Pedagogy of Hope: Reliving Pedagogy of the Oppressed by Paolo Friere, translated by Robert R. Barr. Continuum Publishing Group

    Favorite Chapter Books:
    " . . . These were very powerful in my classroom last year:"
    The Color of My Words by Lynn Joseph.
    The Circuit: Stories from the Life of a Migrant Child by Francisco Jimenez.
    Anything ever written by Sharon Creech.
    Bud, Not Buddy by Christopher Paul Curtis.
    The Watsons Go to Birmingham—1963 by Christopher Paul Curtis.

  • Jonathan Holden teaches fourth grade in the Roxbury neighborhood of Boston, Massachusetts. The urban school where Mr. Holden currently teaches, Nathan Hale Elementary, has 199 students, most of who are African American, Hispanic, and Asian.
  • Barry Hoonan works with the 5/6 cluster at Odyssey School on Bainbridge Island, Washington, teaching all subjects, but especially concerned with literature and writing, his two passions. Odyssey, with 121 students, is an alternative public school where families promise to volunteer between five and ten hours a month at the school.
  • Barry Hoonan's "Must-Reads"

    Favorite Professional Books:
    Creating Classrooms for Authors and Inquirers by Kathy Gnagey Short, Jerome C. Harste, Carolyn L. Burke. Heinemann.
    "You Gotta BE the Book" Teaching Engaged and Reflective Reading With Adolescents by Jeffrey D. Wilhelm. Teachers College Press.
    Literature Circles and Response by Bonnie Campbell Hill (Editor), Nancy J. Johnson (Editor), Katherine l Noe, Katherine S. Noe (Editor). Christopher-Gordon Publishers

    Favorite Picture Books:
    Crow and Hawk: A Traditional Pueblo Indian Story retold by Michael Rosen, illustrated by John Clementson
    Baseball Saved Us by Ken Mochizuki, illustrated by Dom Lee
    Encounter by Jane Yolen, illustrated by David Shannon
    Fly Away Home by Eve Bunting, illustrated by Ronald Himler
    Smoky Night by Eve Bunting, illustrated by David Diaz
    John Henry by Julius Lester, illustrated by Jerry Pinkney
    The Bee Tree by Patricia Polacco

    Favorite Read-Alouds:
    Skellig by David Almond
    Thunder Cave by Roland Smith
    Crash by Jerry Spinelli
    The Last Book in the Universe by Rodman Philbrick

  • BJ Namba teaches third grade students at Honolulu's prestigious Punahou School. The 3,700 students there reflect Hawai`i's rainbow of ethnicities and cultural and socio-economic diversities.
  • BJ Namba's "Must-Reads"

    Favorite Read -Aloud Books:
    Crow Boy by Taro Yashima
    Hooway for Wodney Wat by Helen Lester
    The Table Where Rich People Sit by Byrd Baylor
    Amos and Boris by William Steig
    The Bracelet by Yoshiko Uchida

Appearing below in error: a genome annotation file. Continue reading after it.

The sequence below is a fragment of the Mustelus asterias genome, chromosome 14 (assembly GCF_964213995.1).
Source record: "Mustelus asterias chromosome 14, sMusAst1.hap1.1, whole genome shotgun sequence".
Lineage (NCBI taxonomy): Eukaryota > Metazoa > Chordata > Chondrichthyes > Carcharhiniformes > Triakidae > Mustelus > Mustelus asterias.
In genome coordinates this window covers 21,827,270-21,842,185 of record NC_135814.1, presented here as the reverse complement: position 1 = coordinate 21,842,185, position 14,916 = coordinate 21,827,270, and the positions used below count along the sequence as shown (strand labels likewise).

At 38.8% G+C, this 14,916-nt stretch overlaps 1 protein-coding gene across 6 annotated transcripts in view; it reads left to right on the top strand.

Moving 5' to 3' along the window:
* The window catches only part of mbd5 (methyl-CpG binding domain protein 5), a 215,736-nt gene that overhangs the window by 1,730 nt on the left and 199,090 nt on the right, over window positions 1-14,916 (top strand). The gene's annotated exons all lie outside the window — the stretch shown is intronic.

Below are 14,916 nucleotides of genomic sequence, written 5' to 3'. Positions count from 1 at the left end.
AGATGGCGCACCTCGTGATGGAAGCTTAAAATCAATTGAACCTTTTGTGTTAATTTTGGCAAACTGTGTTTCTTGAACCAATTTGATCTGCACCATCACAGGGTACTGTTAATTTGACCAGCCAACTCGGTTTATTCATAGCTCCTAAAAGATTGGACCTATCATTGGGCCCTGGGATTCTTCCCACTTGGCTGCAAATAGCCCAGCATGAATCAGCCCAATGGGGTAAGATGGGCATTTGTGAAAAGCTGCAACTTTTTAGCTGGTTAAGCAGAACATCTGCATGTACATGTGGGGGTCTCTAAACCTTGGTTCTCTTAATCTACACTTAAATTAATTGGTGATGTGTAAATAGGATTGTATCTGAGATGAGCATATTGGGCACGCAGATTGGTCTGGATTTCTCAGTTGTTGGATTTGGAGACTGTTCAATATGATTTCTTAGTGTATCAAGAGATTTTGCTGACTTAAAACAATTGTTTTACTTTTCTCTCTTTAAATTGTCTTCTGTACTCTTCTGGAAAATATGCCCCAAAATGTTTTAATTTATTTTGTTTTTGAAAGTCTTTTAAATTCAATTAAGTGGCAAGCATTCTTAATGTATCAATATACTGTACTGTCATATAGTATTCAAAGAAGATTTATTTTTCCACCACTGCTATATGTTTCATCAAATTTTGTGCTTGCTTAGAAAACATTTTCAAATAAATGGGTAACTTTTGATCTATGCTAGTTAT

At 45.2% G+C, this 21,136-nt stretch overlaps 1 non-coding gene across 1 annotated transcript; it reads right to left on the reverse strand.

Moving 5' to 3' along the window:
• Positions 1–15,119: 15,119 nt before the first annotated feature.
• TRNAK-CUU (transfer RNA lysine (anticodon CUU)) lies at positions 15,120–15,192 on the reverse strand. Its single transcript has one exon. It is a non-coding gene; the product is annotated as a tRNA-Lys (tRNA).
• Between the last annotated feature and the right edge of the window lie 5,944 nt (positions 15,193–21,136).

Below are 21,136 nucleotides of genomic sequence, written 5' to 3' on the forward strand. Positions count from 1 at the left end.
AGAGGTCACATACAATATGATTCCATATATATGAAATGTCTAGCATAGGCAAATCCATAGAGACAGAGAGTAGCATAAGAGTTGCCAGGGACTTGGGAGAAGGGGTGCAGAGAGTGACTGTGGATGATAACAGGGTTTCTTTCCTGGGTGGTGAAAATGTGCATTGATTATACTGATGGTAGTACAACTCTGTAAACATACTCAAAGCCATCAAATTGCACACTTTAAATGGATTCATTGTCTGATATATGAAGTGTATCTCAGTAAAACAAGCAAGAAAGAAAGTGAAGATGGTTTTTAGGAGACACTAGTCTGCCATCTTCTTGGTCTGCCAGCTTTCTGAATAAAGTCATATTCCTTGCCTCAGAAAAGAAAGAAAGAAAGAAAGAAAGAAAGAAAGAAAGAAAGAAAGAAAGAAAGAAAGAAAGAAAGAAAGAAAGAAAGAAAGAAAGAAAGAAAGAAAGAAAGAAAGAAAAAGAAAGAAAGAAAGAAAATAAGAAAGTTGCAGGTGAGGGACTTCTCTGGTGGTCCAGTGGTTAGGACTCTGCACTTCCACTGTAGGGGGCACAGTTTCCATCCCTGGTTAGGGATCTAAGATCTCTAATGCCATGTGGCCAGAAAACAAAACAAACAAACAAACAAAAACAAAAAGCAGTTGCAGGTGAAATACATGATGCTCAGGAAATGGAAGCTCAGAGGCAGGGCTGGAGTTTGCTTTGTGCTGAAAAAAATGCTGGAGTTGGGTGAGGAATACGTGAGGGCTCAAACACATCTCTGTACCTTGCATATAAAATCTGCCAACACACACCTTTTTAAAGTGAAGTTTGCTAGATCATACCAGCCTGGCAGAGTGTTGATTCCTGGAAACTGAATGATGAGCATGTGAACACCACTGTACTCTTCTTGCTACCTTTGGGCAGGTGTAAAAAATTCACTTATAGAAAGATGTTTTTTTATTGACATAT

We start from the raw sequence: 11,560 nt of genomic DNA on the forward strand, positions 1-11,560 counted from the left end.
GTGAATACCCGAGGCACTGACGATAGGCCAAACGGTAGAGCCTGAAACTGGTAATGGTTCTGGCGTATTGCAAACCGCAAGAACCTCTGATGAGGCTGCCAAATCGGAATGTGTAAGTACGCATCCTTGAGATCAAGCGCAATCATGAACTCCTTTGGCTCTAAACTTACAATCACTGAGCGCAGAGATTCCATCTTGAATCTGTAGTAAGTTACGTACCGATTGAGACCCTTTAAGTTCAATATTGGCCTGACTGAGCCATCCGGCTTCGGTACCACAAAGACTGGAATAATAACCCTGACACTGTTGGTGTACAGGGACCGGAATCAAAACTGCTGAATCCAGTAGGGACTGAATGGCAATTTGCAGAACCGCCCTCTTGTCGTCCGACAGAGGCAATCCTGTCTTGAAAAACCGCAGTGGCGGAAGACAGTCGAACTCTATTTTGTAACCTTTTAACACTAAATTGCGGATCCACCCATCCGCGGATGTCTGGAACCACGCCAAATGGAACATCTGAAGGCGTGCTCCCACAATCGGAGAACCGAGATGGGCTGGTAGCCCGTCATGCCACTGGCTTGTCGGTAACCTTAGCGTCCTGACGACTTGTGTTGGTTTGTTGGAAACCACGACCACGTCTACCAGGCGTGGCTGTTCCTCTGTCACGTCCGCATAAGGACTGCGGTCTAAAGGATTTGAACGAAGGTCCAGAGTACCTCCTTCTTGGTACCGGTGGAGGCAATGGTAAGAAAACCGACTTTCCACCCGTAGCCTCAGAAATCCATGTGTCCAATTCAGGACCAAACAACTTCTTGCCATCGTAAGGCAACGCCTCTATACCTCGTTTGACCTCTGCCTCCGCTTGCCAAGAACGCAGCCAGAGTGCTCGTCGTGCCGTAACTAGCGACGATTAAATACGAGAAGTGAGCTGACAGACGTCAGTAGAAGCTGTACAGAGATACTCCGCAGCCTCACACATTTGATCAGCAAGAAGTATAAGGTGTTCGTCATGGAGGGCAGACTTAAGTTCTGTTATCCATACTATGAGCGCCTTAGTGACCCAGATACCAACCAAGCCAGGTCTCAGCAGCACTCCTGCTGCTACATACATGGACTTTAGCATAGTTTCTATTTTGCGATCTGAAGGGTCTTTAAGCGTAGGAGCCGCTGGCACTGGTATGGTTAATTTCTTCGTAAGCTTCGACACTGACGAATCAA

Pink and Say by Patricia Polacco
    Thank You, Mr. Falker by Patricia Polacco
    The Wednesday Surprise by Eve Bunting
    Heroes by Ken Mochiguchi
    Westlandia by Paul Fleishman
    Wilfred Gordon McDonald Partridge by Mem Fox
    The Hundred Dresses by Eleanor Estes

    Favorite Books for Literature Circles:
    Maniac Magee by Jerry Spinelli
    The Great Gilly Hopkins by Katherine Paterson
    The Pinballs by Betsy Byars
    Bridge to Terabithia by Katherine Paterson
    Because of Winn-Dixie by Katie DiCamillo
    The War With Grandpa by Robert Kimmel Smith
    Just Juice by Karen Hesse
    Island of the Blue Dolphins by Scott O'Dell
    Dear Mr. Henshaw by Beverly Cleary
    A Wrinkle in Time by Madeleine L'Engle
    Call It Courage by Armstrong Sperry
    Sun and Spoon by Kevin Henkes

    Professional Books for Literature Circles Information:
    Creating Classrooms for Authors and Inquirers by Kathy G. Short and Jerome Harste
    Getting Started with Literature Circles by Katherine L. Schlick Noe and Nancy J. Johnson
    Grand Conversations: Literature Groups in Action by Ralph Peterson and Maryann Eeds
    Conversations: Strategies for Teaching, Learning, and Evaluating by Regie Routman
    Literature Circles: Voice and Choice in Book Clubs and Reading Groups by Harvey Daniels

  • Tim O'Keefe is a teacher of the 2/3 cluster at the Center for Inquiry in Columbia, South Carolina - a school he helped co-found. The Center for Inquiry's 132 students are drawn from the Columbia area and enter the school through an application and lottery process.
  • Latosha Rowley, in her second career, taught the fourth-fifth cluster at the Indianapolis Center for Inquiry during our video visit. The Center for Inquiry, founded by Jerry Harste, is a language arts magnet school. It draws its nearly 300 students from throughout the city.
  • Bileni Teklu teaches fifth grade at Fair Oaks Elementary in Marietta, Georgia. Almost 78% of the 582 students who attend Fair Oaks are eligible for the free lunch program. The school population is highly transient: typically, nearly 60% of the student population change schools or classes in any given year.
  • Rich Thompson teaches Grade 4 at Canyon Elementary School in Hungry Horse, Montana. The school serves a remote valley community about 10 miles from Glacier National Park, from which it draws 150+ students each year.
About the Advisors Who Guided This Project